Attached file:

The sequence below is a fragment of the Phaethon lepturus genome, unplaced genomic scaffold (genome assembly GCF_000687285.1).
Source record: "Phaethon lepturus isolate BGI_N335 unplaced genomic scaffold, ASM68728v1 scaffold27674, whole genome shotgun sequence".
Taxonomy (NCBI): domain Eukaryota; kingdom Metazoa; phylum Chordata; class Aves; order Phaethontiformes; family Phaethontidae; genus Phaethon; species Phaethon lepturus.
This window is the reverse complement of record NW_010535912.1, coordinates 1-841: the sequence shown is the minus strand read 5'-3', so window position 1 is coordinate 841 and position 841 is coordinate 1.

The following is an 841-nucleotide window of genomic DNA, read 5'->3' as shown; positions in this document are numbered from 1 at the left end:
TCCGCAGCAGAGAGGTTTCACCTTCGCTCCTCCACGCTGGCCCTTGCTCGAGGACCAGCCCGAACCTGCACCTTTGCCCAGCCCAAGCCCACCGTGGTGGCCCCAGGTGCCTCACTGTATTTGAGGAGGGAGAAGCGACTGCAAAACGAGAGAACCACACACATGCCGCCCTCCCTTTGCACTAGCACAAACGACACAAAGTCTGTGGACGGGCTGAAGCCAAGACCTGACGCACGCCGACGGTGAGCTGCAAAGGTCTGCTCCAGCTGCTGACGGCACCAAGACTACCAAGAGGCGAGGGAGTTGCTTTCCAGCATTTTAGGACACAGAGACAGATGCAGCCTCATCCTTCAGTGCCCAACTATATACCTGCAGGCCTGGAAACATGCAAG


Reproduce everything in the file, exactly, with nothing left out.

The sequence below is a fragment of the Phaethon lepturus genome, unplaced genomic scaffold (genome assembly GCF_000687285.1).
Source record: "Phaethon lepturus isolate BGI_N335 unplaced genomic scaffold, ASM68728v1 scaffold27674, whole genome shotgun sequence".
Taxonomy (NCBI): domain Eukaryota; kingdom Metazoa; phylum Chordata; class Aves; order Phaethontiformes; family Phaethontidae; genus Phaethon; species Phaethon lepturus.
This window is the reverse complement of record NW_010535912.1, coordinates 1-841: the sequence shown is the minus strand read 5'-3', so window position 1 is coordinate 841 and position 841 is coordinate 1.

The following is an 841-nucleotide window of genomic DNA, read 5'->3' as shown; positions in this document are numbered from 1 at the left end:
TCCGCAGCAGAGAGGTTTCACCTTCGCTCCTCCACGCTGGCCCTTGCTCGAGGACCAGCCCGAACCTGCACCTTTGCCCAGCCCAAGCCCACCGTGGTGGCCCCAGGTGCCTCACTGTATTTGAGGAGGGAGAAGCGACTGCAAAACGAGAGAACCACACACATGCCGCCCTCCCTTTGCACTAGCACAAACGACACAAAGTCTGTGGACGGGCTGAAGCCAAGACCTGACGCACGCCGACGGTGAGCTGCAAAGGTCTGCTCCAGCTGCTGACGGCACCAAGACTACCAAGAGGCGAGGGAGTTGCTTTCCAGCATTTTAGGACACAGAGACAGATGCAGCCTCATCCTTCAGTGCCCAACTATATACCTGCAGGCCTGGAAACATGCAAG